The first three scrolls below, missing the paintings that were once mounted on them, were found at a thrift store by artist friend Linda Davidson and gifted to me. I painted directly on the silk backings. They are inspired by the removal of the two dams on the Elwha River and release of the water behind them; the beach-building by the river as it carried sediment to its mouth in the Strait of Juan de Fuca; and the return of the salmon upriver to spawn.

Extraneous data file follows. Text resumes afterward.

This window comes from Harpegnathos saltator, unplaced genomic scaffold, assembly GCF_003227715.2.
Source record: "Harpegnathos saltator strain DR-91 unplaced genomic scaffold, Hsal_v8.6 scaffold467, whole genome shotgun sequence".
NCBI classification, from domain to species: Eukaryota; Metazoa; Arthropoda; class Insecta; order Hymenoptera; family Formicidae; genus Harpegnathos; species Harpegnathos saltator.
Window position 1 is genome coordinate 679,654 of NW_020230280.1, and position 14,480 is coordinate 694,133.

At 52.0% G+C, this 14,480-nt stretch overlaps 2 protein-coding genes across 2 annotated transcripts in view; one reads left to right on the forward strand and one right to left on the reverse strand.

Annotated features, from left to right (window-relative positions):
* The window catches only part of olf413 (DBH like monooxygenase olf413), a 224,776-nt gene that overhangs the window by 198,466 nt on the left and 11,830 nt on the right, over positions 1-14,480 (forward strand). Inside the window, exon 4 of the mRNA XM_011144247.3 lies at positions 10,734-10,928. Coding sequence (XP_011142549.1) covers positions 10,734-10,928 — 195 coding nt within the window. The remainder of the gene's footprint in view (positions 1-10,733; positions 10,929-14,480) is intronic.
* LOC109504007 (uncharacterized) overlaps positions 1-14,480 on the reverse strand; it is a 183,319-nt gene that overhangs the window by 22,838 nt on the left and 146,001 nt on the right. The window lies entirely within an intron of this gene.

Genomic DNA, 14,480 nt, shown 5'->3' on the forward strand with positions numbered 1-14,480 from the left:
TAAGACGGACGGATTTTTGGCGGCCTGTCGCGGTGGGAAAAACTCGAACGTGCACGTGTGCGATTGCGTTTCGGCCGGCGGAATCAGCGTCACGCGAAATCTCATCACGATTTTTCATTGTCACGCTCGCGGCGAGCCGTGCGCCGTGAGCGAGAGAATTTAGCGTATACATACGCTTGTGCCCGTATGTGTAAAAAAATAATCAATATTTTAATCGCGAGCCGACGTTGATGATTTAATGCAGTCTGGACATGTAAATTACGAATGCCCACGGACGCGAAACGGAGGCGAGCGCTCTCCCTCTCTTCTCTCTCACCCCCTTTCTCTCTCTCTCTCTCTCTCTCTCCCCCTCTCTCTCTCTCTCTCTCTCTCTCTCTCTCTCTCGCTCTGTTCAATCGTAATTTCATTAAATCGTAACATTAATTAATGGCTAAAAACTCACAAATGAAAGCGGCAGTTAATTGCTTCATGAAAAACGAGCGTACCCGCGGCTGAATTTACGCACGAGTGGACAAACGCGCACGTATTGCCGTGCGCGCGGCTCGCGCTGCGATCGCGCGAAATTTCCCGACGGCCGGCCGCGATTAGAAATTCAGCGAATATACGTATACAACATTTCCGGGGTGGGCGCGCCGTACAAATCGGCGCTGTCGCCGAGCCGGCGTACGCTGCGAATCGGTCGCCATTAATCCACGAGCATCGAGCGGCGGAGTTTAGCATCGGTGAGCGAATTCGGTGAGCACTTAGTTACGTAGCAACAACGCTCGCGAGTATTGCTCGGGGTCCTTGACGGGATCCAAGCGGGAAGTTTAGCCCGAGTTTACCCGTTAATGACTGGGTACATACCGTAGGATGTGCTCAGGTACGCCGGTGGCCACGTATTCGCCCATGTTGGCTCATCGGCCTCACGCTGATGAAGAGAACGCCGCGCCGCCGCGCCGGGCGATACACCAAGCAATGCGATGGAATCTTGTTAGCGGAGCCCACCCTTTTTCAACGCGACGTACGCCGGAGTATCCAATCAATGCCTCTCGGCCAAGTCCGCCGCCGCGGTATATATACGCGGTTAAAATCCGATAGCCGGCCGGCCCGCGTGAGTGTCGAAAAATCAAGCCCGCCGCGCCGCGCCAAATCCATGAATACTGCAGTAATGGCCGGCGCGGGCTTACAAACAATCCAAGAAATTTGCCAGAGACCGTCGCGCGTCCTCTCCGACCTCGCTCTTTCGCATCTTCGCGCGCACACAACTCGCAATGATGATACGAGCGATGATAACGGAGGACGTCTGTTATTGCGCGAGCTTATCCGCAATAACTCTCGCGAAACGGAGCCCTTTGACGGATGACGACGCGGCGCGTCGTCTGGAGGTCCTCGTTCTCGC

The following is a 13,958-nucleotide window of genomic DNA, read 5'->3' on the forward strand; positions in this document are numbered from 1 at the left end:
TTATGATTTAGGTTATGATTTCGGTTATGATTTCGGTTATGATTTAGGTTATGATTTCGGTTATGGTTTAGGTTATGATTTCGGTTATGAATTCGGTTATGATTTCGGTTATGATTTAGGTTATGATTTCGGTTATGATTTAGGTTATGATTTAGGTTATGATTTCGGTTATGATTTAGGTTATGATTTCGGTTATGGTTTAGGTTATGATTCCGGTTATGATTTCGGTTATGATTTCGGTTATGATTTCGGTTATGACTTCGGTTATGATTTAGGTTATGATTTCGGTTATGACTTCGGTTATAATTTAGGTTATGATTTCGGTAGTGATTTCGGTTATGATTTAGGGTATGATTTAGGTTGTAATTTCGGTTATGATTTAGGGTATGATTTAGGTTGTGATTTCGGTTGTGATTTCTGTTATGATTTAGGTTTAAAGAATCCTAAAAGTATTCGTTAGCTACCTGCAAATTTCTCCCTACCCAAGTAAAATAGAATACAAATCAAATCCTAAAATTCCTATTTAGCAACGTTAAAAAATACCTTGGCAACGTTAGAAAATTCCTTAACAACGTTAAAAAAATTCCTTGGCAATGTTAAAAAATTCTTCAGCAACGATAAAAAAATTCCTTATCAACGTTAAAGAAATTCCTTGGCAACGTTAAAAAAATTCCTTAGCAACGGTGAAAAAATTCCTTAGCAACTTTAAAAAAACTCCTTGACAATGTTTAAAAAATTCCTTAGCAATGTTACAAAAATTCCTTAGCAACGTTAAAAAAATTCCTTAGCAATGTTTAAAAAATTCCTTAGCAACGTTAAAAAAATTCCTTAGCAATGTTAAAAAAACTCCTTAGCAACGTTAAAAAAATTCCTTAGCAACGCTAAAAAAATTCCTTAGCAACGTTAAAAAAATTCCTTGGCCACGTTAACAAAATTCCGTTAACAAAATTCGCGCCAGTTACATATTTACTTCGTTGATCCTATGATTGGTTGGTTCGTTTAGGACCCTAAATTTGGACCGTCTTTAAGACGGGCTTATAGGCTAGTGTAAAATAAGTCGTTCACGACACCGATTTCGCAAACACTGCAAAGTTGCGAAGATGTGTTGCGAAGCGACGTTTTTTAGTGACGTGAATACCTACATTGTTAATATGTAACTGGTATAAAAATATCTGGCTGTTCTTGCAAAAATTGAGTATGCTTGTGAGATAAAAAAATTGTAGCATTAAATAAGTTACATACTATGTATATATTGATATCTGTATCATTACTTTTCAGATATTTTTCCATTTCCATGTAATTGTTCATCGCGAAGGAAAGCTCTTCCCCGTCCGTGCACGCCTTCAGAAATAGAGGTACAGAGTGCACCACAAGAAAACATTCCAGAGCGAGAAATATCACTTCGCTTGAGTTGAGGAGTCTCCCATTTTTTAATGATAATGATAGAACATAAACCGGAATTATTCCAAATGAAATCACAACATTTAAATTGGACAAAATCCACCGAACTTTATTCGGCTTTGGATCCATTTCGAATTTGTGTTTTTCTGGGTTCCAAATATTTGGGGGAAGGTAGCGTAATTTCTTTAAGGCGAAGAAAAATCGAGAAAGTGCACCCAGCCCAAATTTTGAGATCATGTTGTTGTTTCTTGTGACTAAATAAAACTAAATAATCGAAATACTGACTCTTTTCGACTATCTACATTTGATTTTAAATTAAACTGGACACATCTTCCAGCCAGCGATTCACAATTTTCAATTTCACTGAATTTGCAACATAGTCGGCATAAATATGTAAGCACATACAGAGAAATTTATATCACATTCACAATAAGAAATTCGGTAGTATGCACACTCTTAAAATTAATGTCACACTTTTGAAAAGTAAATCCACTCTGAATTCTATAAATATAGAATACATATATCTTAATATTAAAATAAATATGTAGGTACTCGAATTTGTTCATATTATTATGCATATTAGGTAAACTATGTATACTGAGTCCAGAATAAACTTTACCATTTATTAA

The Duwamish Dream paintings are an amalgam of memories from the past six years drawing with the Duwamish Artist Residency in Seattle. The Residency includes exploration of industrial sites and businesses along the Duwamish Waterway, as well as research into its history. As a result, these paintings combine images from different times and places belonging to the Duwamish—and compose them in an imagined landscape, like a dream. The Dreams are named for the rivers that flowed into the Duwamish before it was dredged and straightened into its present form. Today only the Green RIver continues to feed the Duwamish Waterway. [The White River naturally changed course in 1906 to empty into the Puyallup River instead of the Green River. The Cedar River was diverted away from the Black River into Lake Washington in 1911, the year construction on the Ship Canal commenced. When the Ship Canal opened in 1916, the remaining Black River waters dried up and disappeared. Today only the Green RIver continues to feed the Duwamish Waterway.]